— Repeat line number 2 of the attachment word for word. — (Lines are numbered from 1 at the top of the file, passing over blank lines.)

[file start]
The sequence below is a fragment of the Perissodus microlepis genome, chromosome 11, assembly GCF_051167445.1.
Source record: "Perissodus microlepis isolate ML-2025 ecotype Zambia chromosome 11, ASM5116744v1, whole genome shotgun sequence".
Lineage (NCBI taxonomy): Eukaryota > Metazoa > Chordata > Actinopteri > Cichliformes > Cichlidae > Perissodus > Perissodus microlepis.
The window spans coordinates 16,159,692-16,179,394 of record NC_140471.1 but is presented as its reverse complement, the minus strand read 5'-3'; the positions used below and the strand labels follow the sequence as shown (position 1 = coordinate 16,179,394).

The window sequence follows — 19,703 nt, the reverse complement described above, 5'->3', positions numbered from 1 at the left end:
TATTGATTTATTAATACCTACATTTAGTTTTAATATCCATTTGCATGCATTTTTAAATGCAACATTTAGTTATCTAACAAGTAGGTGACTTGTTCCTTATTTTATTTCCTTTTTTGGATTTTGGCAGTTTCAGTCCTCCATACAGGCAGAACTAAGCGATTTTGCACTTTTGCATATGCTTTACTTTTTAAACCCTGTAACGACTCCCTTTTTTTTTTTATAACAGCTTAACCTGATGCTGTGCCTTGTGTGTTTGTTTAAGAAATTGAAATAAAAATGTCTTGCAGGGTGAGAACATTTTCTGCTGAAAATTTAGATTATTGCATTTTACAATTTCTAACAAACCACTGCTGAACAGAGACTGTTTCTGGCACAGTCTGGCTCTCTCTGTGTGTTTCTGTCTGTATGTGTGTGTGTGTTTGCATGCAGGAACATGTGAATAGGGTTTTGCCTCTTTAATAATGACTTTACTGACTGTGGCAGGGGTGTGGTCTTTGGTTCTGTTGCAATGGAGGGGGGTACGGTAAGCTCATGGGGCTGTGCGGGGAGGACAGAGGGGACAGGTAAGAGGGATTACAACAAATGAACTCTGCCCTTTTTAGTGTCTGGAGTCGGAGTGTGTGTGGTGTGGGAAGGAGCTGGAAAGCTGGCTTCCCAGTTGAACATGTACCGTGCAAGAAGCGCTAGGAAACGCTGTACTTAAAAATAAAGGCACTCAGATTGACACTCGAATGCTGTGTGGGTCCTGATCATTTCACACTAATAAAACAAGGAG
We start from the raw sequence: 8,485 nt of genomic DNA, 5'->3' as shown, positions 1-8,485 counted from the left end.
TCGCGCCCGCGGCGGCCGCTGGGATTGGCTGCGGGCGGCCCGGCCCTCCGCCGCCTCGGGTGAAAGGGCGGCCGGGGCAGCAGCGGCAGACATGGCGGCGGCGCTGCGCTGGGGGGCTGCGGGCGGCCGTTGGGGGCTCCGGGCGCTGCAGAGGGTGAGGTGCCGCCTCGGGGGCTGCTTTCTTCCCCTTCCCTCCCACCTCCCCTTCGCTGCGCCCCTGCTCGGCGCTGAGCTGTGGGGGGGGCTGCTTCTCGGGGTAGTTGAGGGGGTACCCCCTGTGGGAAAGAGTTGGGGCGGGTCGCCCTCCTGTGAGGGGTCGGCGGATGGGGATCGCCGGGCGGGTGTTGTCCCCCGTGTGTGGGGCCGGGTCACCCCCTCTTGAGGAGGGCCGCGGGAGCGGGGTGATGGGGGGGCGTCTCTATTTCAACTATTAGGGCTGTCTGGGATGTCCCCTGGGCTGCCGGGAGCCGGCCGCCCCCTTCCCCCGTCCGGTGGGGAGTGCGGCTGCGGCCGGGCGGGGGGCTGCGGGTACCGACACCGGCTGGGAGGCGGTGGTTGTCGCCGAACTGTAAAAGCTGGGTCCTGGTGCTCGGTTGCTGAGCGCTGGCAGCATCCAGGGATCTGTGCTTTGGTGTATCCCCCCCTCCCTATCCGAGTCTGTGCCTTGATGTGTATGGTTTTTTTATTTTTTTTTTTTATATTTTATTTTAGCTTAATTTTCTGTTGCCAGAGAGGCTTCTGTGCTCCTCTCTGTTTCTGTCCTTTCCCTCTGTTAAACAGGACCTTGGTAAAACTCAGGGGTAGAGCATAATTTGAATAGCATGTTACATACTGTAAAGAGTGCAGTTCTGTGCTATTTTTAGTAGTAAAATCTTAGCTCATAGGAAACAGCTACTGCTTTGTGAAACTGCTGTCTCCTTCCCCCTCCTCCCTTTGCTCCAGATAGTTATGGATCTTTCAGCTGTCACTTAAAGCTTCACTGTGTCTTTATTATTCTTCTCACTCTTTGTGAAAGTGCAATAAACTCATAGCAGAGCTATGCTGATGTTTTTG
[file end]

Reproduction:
Source record: "Perissodus microlepis isolate ML-2025 ecotype Zambia chromosome 11, ASM5116744v1, whole genome shotgun sequence".